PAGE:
Will the stock market boom go bust or at least slow — and if so, when and why?
Not for at least another 12 months — and perhaps not until sometime after 2019 — and then most likely only due to "natural" causes, said speakers at the opening Tuesday night keynote at the Charles Schwab IMPACT 2017 conference in Chicago.
"Stocks have been rooted in better fundamentals of growth around the world," Jeffrey Kleintop, chief global strategist and senior vice president at Schwab, told many of those of the 4,000 registered investment advisors in town for IMPACT, who had gathered in a cavernous hall at the McCormick Place conference center for the presentation.
"That's been true through the Brexit vote, through the U.S. election, through the shift in central bank policies — even the North Korea risks. Stocks have remained anchored in better growth prospects," he added, with every one of the top 45 largest world economies — including the U.S. — recording positive growth in 2017, according to the OECD.
More of the same is said to be on tap for 2018. "That is a fantastic environment for investors," Kleintop said.
The current pace of growth, the best and broadest in 10 years, "is lifting earnings, with little sign [and] little risk of recession or a bear market or bubble-bursting in the next 12 months," Kleintop said, also noting that the yield curve — the difference between short- and long-term interest rates and, historically, a good predictor of a coming recession — seems to indicate the all-clear for at least another two to three years.
Liz Ann Sonders, chief investment strategist and senior vice president at Schwab, agreed. The yield curve, she said, indicates "very minimal lift at this stage in the risk of recession, and I think we really probably don't have to really worry about that until about 2019 or so."
Good news for sure, but optimism can eventually morph into investor euphoria. And Sonders reminded attendees that the American-born British investor and fund manager Sir John Templeton once famously quipped that, in the end, bull markets die on euphoria.
"We all know this has been a unique bull market, so I have my own take on this: That this bull market was born on despair, grew on disbelief, has matured on skepticism and may die on acceptance," Sonders said, referring to the somewhat tempered (historically speaking) optimism typical of today's investor.
Thus, all this good feeling could indicate a slowly approaching end to current good times, since markets historically cycle through periods of expansion, accompanied by increasing optimism; peaks, with their euphoria; recession, troughs, recovery and then expansion again.
Sonders thinks the U.S. economy and markets are in the latter stages, still in expansion mode but approaching a peak, based on metrics such as corporate earnings and the ISM manufacturing index; the Economic Surprise Index, which measures how economic data comes in relative to expectations; and business capital spending.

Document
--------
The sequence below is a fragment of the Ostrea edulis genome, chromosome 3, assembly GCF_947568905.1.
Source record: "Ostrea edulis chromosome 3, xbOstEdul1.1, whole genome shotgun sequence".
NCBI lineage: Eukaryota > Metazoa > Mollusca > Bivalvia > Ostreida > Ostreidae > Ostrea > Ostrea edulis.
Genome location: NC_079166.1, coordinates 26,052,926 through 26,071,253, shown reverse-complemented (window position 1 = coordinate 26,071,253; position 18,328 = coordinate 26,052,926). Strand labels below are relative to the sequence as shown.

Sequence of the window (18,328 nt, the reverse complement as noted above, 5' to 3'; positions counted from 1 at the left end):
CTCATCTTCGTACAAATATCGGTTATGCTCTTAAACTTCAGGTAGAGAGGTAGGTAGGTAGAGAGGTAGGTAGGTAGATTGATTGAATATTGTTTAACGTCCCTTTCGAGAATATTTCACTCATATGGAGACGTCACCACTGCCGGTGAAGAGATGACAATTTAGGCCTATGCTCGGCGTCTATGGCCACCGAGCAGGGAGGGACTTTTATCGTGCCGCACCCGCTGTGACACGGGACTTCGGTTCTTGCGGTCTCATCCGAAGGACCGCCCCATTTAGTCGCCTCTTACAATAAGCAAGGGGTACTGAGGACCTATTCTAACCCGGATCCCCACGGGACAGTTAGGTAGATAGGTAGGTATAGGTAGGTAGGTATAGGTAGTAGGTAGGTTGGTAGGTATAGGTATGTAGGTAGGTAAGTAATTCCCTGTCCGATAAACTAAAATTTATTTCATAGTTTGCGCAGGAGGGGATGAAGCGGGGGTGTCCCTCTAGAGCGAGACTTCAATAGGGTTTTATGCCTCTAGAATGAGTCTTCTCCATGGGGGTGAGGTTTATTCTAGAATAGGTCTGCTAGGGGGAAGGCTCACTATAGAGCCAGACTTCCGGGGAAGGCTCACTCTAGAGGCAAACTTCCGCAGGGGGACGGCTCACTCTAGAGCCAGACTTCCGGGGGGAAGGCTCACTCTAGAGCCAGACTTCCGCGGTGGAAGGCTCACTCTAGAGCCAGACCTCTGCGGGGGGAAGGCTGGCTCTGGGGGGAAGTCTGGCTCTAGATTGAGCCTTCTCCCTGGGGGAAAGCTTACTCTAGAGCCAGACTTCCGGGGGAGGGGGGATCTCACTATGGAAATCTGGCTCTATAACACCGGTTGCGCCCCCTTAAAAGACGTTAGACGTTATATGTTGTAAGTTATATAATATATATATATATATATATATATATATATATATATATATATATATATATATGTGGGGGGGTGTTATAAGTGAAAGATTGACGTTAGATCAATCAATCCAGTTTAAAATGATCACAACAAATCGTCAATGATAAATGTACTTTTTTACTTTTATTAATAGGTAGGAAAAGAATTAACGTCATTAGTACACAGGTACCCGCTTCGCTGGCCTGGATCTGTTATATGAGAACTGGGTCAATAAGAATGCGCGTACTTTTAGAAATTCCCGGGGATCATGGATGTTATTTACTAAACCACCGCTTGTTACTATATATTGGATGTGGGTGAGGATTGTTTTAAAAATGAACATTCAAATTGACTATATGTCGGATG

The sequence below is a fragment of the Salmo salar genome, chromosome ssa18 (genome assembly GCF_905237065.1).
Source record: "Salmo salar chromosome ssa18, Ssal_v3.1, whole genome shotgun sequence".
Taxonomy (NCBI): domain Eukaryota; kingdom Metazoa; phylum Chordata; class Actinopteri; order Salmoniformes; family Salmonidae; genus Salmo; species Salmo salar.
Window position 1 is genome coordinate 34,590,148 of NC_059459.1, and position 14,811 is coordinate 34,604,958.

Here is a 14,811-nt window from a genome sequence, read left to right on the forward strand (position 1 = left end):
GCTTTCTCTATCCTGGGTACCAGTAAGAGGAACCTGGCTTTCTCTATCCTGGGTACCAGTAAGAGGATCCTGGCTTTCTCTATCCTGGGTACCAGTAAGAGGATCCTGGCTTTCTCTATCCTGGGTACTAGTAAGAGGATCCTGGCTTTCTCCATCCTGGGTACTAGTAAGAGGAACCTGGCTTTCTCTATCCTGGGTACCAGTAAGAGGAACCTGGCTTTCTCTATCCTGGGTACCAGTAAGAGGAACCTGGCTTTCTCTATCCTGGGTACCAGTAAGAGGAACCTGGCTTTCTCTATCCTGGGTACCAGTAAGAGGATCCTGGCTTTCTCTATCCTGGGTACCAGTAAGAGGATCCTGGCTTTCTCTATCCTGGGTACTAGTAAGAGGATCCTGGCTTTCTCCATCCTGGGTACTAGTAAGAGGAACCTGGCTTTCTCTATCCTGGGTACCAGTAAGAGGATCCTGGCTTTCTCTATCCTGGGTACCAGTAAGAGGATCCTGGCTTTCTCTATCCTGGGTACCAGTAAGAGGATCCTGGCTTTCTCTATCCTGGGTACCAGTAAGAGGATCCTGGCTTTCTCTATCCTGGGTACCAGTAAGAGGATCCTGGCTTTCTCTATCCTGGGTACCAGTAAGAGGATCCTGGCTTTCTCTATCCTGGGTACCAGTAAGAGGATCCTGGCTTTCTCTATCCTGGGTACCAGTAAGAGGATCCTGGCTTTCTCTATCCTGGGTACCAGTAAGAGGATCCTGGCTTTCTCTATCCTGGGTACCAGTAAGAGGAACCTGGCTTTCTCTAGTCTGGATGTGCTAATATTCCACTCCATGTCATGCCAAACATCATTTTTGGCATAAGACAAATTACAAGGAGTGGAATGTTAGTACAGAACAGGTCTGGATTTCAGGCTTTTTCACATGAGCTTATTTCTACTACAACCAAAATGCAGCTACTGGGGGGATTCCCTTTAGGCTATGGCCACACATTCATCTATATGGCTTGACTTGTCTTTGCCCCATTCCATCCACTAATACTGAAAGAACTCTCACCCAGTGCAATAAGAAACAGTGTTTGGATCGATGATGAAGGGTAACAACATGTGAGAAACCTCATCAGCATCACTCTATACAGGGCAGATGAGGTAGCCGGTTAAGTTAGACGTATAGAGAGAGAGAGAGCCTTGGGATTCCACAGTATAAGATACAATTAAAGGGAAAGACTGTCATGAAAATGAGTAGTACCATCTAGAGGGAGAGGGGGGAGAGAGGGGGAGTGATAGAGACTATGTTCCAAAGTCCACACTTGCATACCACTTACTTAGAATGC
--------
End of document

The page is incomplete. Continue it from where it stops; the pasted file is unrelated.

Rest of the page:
The latter "will continue to be a pretty bright story for 2018," she added. "It's late-cycle but it's very positive in terms of overall economic growth … and earnings growth … and that should lead to a pickup in productivity."
As a market indicator, productivity historically trails the market so, as it is just starting to lift up, "this means we've still got some runway for the market to continue to do well."
For all the apparent uptick in investor optimism about the economy and markets — and the implications for the boom-and-bust cycle — Sonders said there is one factor that may indeed be acting as a brake on euphoria and, therefore, an imminent threat of a crash: a hangover from the Great Recession.
"Not a single dollar of net new money has come into the U.S. stock market since before the financial crisis [and] that is unheard of in a bull market that is approaching its nine-year birthday," she said. "It tells me the 'wall of worry' is still intact, that maybe we don't follow the same cycles we have in the past.
"Maybe my take on the Templeton quote is valid in that we ultimately don't get to peak euphoria in this bull market," Sonders added. "One of the reasons we've had this increased skepticism and suppression of optimism has been the muscle memory of the financial crisis but arguably also because of dysfunction in Washington. I think that's been a weight on sentiment."
What investors probably don't have to worry about, said Sonders and Kleintop, is a catastrophic burst bubble on the order of the dot.com or subprime mortgage fiascos. Very few of today's so-called bubble markets — bitcoin and other crypto-currencies being a prime example — "represent something systemic [that] adversely takes out the entire global financial system, like what happened in 2007," said Sonders.
"I do think it could exacerbate what might otherwise be a relatively shallow pullback in the market, maybe not to flash-crash proportion but ... I think it's a risk we need to be mindful of this as we think about portfolios," she said.